David Bourget (Western Ontario)
David Chalmers (ANU, NYU)
Rafael De Clercq
Jack Alan Reynolds
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Strangers, Gods and Monster is a fascinating look at how human identity is shaped by three powerful but enigmatic forces. Often overlooked in accounts of how we think about ourselves and others, Richard Kearney skillfully shows, with the help of vivid examples and illustrations, how the human outlook on the world is formed by the mysterious triumvirate of strangers, gods and monsters. Throughout, Richard Kearney shows how strangers, gods and monsters do not merely reside in myths or fantasies but constitute a central part of our cultural unconscious. Above all, he argues that until we understand better that the Other resides deep within ourselves, we can have little hope of understanding how our most basic fears and desires manifest themselves in the external world and how we can learn to live with them.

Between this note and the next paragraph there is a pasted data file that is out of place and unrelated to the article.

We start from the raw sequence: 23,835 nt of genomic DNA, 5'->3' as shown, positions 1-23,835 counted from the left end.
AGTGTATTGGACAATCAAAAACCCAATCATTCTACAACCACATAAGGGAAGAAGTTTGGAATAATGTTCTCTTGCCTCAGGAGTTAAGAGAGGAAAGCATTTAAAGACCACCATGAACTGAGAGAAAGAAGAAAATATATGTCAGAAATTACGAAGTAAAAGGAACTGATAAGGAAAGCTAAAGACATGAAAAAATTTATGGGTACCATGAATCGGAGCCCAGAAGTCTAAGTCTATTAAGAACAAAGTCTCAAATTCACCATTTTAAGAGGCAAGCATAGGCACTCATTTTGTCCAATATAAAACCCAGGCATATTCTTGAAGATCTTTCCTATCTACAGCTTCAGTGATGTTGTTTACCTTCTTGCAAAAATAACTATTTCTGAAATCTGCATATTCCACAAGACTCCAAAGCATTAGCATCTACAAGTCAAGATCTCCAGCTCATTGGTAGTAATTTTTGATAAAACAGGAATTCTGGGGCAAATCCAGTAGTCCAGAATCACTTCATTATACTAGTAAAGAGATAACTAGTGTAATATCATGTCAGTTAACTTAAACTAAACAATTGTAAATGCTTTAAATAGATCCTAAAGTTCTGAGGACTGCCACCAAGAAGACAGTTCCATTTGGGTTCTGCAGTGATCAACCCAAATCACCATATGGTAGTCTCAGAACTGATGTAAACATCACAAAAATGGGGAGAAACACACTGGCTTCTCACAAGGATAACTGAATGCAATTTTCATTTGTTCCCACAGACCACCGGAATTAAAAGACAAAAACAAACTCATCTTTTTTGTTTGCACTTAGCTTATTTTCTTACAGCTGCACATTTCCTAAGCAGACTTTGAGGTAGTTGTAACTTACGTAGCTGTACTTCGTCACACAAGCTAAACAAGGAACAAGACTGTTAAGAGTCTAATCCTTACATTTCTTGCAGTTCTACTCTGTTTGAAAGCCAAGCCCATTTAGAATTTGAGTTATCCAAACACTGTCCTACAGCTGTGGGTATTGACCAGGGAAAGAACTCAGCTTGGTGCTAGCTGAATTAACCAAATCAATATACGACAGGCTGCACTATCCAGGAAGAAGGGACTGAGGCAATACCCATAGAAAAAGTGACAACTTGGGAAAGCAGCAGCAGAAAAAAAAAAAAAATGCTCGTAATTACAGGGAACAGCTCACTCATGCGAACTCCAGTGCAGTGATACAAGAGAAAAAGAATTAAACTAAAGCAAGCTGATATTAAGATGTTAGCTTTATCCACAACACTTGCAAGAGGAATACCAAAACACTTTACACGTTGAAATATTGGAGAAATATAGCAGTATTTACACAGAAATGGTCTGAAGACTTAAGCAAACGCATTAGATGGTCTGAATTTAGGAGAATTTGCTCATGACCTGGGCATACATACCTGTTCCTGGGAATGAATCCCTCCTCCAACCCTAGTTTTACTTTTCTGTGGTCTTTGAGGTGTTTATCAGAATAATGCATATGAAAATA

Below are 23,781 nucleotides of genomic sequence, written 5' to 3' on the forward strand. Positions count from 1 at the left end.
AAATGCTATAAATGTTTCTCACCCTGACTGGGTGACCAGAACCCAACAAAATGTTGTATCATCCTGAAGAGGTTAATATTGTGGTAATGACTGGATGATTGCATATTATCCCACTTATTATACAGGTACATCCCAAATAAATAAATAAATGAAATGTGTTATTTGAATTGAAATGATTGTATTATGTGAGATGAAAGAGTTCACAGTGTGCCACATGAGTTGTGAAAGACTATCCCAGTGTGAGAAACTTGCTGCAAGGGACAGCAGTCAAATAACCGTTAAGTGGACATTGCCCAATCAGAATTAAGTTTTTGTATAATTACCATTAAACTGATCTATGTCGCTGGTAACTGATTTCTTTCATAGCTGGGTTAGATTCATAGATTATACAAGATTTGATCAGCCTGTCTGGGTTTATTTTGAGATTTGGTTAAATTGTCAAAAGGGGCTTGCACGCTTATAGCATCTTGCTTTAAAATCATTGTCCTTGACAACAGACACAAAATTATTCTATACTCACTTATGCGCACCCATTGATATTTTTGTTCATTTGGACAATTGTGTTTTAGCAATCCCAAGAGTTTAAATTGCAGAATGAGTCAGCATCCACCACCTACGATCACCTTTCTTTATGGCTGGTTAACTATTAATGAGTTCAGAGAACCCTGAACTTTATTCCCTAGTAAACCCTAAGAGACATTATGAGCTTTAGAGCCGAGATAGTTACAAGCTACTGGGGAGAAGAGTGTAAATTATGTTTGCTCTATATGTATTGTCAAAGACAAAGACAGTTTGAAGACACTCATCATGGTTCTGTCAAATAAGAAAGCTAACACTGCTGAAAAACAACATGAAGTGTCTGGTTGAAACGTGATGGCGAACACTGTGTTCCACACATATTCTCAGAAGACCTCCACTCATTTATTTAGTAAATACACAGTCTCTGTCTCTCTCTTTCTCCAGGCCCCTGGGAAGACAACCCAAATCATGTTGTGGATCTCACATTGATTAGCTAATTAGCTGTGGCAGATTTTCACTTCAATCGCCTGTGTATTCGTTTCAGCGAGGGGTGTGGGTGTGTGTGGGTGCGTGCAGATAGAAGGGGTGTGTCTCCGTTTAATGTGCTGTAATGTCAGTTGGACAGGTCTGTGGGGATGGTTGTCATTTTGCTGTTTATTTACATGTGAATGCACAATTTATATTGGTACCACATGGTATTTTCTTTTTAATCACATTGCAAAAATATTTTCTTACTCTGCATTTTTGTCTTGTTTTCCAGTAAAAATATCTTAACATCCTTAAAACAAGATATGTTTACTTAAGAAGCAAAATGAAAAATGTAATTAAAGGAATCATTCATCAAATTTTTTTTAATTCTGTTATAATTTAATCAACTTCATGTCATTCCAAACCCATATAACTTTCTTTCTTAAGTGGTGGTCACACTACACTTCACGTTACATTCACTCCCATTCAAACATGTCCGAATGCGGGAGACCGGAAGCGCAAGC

|Keywords||Identity (Philosophical concept Identity (Psychology Difference (Philosophy Difference (Psychology|
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|Buy the book||$34.81 new (28% off) $35.95 used (26% off) $41.80 direct from Amazon (13% off) Amazon page|
|Call number||BD236.K43 2003|
|ISBN(s)||9780415272575 0415272580 0415272572|
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Citations of this work BETA
William D. Wood (2009). Axiology, Self-Deception, and Moral Wrongdoing in Blaise Pascal's Pensées. Journal of Religious Ethics 37 (2):355-384.
Michael Staudigl (2012). Racism: On the Phenomenology of Embodied Desocialization. [REVIEW] Continental Philosophy Review 45 (1):23-39.
Matthew K. Chew (2009). The Monstering of Tamarisk: How Scientists Made a Plant Into a Problem. [REVIEW] Journal of the History of Biology 42 (2):231 - 266.
Michael Staudigl (2013). Towards a Relational Phenomenology of Violence. Human Studies 36 (1):43-66.
Peter Roberts (2012). Introduction: Educative Strangeness. Educational Philosophy and Theory 45 (4):355-359.
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